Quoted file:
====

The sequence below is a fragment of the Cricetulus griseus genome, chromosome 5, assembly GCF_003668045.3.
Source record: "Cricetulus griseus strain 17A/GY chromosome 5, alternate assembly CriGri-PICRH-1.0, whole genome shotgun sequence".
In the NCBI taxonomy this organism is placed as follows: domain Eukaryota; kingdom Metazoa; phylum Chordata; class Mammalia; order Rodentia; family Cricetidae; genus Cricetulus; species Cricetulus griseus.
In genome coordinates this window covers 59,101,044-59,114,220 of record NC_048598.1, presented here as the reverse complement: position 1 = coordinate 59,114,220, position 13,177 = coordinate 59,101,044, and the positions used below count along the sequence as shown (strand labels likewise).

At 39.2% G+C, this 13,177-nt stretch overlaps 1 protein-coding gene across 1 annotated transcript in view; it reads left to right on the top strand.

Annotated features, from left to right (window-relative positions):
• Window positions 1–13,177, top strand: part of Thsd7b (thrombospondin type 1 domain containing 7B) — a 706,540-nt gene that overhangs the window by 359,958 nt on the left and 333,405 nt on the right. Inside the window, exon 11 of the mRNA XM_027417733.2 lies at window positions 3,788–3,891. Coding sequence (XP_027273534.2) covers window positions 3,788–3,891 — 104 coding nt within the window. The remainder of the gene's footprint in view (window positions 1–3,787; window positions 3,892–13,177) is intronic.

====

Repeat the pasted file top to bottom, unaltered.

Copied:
The sequence below is a fragment of the Cricetulus griseus genome, chromosome 5, assembly GCF_003668045.3.
Source record: "Cricetulus griseus strain 17A/GY chromosome 5, alternate assembly CriGri-PICRH-1.0, whole genome shotgun sequence".
In the NCBI taxonomy this organism is placed as follows: domain Eukaryota; kingdom Metazoa; phylum Chordata; class Mammalia; order Rodentia; family Cricetidae; genus Cricetulus; species Cricetulus griseus.
In genome coordinates this window covers 59,101,044-59,114,220 of record NC_048598.1, presented here as the reverse complement: position 1 = coordinate 59,114,220, position 13,177 = coordinate 59,101,044, and the positions used below count along the sequence as shown (strand labels likewise).

At 39.2% G+C, this 13,177-nt stretch overlaps 1 protein-coding gene across 1 annotated transcript in view; it reads left to right on the top strand.

Annotated features, from left to right (window-relative positions):
• Window positions 1–13,177, top strand: part of Thsd7b (thrombospondin type 1 domain containing 7B) — a 706,540-nt gene that overhangs the window by 359,958 nt on the left and 333,405 nt on the right. Inside the window, exon 11 of the mRNA XM_027417733.2 lies at window positions 3,788–3,891. Coding sequence (XP_027273534.2) covers window positions 3,788–3,891 — 104 coding nt within the window. The remainder of the gene's footprint in view (window positions 1–3,787; window positions 3,892–13,177) is intronic.